Four scientists stand next to the test track and discuss.

E-vehicles can now be charged as efficiently as with a cable

January 25, 2023, Nr. 3

Inductive charging while driving: Researchers develop a highly efficient test track
[Picture: University of Stuttgart]

The test track on the campus of the University of Stuttgart is 20 m long. There, e-vehicles can be charged inductively while driving – with an incredible efficiency that has never been achieved before. The test track was developed by a research team from the Institute for Electrical Energy Conversion (IEW) under the leadership of Director Professor Nejila Parspour as part of the MobiLab sub-project “Forschungsstraße: Dynamisches Laden und sichere Energieversorgung”.

Charge while driving, instead of long downtimes attached to a cable: “Thanks to dynamic charging, we can extend the range of the vehicles, reduce the battery capacity, and drastically reduce the necessary charging time,” explains Parspour. What is special about the test track at the University of Stuttgart is that efficiencies of more than 90% can be achieved. The efficiency is thus on par with conductive charging with a cable. “With this high level of efficiency, we have reached a milestone in inductive dynamic charging. We don’t know of any system that is as efficient,” says Parspour, who is overseeing the project together with Professor Krzysztof Rudion of the Institute of Power Transmission and High Voltage Technology (IEH).

Four scientists stand next to the test track and discuss.
From left: Professor Nejila Parspour, Weizhou Ye, Lukas Elbracht, and project manager Jannis Noeren.

How does dynamic inductive charging work?

The test track on the Vaihingen campus consists of 40 individual coil elements with a surface area of 50 × 48 cm. The distance between the vehicle and the coils is 20 cm. The track automatically detects the position of the vehicle above the coil system and supplies only the relevant primary coils. Energy is transferred through the magnetic coupling to the secondary coil in the vehicle. The power transferred is proportional to the area of the secondary coil.  With the same surface area of 0.24 m2, a power of 10 kW is continuously transmitted regardless of vehicle speed. For comparison: A conventional power outlet provides 2.3 kW of continuous power to charge an e-car. Overall, the test track provides constant and uninterrupted power transmission while driving.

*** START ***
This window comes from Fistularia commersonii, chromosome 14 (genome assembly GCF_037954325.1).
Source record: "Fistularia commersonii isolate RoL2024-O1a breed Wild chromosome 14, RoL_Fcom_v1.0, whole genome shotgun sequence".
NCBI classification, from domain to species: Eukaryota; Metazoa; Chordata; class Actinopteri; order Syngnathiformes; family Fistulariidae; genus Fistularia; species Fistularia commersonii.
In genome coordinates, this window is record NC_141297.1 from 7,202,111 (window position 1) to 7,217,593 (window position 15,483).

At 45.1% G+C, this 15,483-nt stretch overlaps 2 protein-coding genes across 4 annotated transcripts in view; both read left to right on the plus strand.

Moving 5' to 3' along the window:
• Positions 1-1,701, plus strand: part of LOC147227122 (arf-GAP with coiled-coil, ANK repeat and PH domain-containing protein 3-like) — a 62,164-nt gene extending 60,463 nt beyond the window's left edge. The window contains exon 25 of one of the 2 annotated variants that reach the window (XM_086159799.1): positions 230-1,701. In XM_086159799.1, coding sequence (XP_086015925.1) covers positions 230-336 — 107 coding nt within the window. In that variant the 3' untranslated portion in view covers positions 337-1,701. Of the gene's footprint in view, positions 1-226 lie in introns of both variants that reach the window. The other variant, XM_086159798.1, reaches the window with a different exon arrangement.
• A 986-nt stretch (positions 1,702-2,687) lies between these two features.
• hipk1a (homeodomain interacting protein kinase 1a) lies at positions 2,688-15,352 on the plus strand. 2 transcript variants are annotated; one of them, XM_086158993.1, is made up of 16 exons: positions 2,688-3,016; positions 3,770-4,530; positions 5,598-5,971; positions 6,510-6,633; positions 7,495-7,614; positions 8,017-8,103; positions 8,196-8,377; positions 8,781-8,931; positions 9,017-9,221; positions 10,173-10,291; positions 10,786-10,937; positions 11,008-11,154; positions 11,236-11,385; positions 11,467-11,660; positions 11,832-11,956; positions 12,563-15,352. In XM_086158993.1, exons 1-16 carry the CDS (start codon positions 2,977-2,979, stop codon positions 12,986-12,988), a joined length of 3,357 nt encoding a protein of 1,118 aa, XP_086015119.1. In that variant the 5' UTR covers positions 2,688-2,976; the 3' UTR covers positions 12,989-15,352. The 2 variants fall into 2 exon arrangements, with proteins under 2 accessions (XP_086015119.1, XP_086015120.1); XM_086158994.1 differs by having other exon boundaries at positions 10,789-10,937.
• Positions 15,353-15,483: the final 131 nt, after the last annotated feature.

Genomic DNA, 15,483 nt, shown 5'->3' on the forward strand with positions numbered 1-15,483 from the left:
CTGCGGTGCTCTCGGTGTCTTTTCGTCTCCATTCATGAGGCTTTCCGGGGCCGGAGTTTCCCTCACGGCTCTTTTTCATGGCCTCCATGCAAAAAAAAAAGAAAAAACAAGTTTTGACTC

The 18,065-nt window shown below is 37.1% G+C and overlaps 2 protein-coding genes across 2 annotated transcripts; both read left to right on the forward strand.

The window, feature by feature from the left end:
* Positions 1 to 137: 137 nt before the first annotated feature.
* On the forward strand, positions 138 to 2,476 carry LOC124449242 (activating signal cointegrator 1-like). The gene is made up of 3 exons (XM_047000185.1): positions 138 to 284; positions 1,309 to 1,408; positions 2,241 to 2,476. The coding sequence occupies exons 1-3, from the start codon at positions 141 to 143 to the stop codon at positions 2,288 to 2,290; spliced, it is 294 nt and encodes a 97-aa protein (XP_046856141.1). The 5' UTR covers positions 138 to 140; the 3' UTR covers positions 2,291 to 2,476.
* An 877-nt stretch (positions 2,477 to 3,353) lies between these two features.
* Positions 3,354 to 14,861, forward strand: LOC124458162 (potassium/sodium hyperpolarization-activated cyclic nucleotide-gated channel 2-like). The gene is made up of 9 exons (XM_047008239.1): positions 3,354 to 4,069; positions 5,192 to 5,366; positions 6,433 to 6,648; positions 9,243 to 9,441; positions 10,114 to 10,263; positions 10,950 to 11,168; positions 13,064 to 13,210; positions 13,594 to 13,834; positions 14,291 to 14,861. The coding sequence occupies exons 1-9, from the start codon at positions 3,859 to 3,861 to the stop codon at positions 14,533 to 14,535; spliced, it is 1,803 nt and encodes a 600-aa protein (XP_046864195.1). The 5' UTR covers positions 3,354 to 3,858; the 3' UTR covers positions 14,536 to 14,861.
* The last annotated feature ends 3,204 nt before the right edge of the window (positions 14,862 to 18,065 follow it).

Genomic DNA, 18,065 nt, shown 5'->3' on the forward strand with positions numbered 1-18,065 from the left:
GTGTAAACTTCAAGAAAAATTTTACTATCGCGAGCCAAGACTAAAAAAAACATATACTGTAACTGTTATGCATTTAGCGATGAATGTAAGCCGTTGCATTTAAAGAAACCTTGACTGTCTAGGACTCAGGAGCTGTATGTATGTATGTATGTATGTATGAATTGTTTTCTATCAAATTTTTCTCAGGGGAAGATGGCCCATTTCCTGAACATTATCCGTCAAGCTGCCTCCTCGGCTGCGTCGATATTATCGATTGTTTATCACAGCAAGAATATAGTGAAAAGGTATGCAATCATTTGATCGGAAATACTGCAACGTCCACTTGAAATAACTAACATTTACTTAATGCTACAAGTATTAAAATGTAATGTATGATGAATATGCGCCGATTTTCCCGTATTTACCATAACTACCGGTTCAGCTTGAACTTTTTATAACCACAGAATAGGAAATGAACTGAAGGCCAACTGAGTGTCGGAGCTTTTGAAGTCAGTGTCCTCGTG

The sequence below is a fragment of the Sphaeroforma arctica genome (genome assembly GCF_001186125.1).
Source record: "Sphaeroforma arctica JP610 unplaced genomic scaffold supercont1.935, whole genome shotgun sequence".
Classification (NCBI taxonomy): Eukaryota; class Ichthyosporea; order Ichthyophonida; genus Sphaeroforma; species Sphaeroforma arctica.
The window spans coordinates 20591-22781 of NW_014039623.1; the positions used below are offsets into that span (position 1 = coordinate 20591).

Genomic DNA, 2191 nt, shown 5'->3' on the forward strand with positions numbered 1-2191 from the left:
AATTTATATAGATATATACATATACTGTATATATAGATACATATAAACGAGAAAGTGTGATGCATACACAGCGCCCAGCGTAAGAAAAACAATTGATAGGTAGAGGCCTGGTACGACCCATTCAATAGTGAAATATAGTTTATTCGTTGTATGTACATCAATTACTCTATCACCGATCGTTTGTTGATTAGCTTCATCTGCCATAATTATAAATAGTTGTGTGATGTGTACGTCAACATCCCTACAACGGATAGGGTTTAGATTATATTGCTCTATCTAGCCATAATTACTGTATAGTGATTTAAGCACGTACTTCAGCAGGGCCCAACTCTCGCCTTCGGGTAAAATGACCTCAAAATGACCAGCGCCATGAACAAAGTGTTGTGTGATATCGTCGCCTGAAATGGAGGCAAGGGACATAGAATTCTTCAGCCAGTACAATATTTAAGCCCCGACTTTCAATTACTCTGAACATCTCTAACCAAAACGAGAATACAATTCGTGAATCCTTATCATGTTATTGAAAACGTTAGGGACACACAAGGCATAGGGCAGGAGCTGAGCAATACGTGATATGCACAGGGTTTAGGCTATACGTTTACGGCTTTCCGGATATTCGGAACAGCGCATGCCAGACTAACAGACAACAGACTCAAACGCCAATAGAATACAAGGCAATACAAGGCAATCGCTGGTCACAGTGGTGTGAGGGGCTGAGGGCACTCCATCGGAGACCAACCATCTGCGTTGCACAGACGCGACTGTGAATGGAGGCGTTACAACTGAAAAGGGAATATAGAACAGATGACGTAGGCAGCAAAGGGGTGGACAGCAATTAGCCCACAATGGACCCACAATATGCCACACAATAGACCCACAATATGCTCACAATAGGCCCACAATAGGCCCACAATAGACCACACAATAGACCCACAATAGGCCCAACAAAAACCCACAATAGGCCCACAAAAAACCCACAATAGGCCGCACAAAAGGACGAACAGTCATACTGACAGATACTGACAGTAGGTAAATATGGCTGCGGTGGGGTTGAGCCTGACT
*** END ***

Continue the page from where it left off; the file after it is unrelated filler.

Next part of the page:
Many advantages for autonomous vehicles

Especially for autonomous vehicles such as shuttle vehicles, inductive charging tracks offer considerable advantages. This would allow the vehicles to be in operation around the clock with no downtime during the charging. Next Parspour and her team will test the technology on the autonomous CampusShuttle at the University of Stuttgart. This is currently being trained. The test track is to be expanded into a research road on the Vaihingen campus.

As part of the inductive dynamic charging project, Parspour and her team plan to further explore bidirectional charging. This would allow the vehicles to be used as energy buffers, for example.  The scientists would also like to further increase the power density (i.e., the energy transfer capacity per journey).

The draw frame automatically detects the position of the vehicle above the coil system and supplies only the relevant primary coils in the ground.
Die Strecke erkennt die Position des Fahrzeugs über dem Spulensystem automatisch und versorgt nur die relevanten Primärspulen im Boden.

About MobiLab

The test track for inductive and dynamic charging is a sub-project of the MobiLab Real-World laboratory. The aim is a car-free campus. In addition to the topic of inductive charging while driving, a team led by Professor Frank Allgöwer is developing an autonomous e-scooter, and a research group led by Dr. Dan Greiner is conducting research on an autonomous CampusShuttle.

Media representatives are cordially invited to view the test track on site. If you are interested, please feel free to contact Professor Nejila Parspour.

Expert Contact:

Prof. Nejila Parspour, University of Stuttgart, Institute of Electrical Energy Conversion, phone: +49 711 685-67819, e-mail

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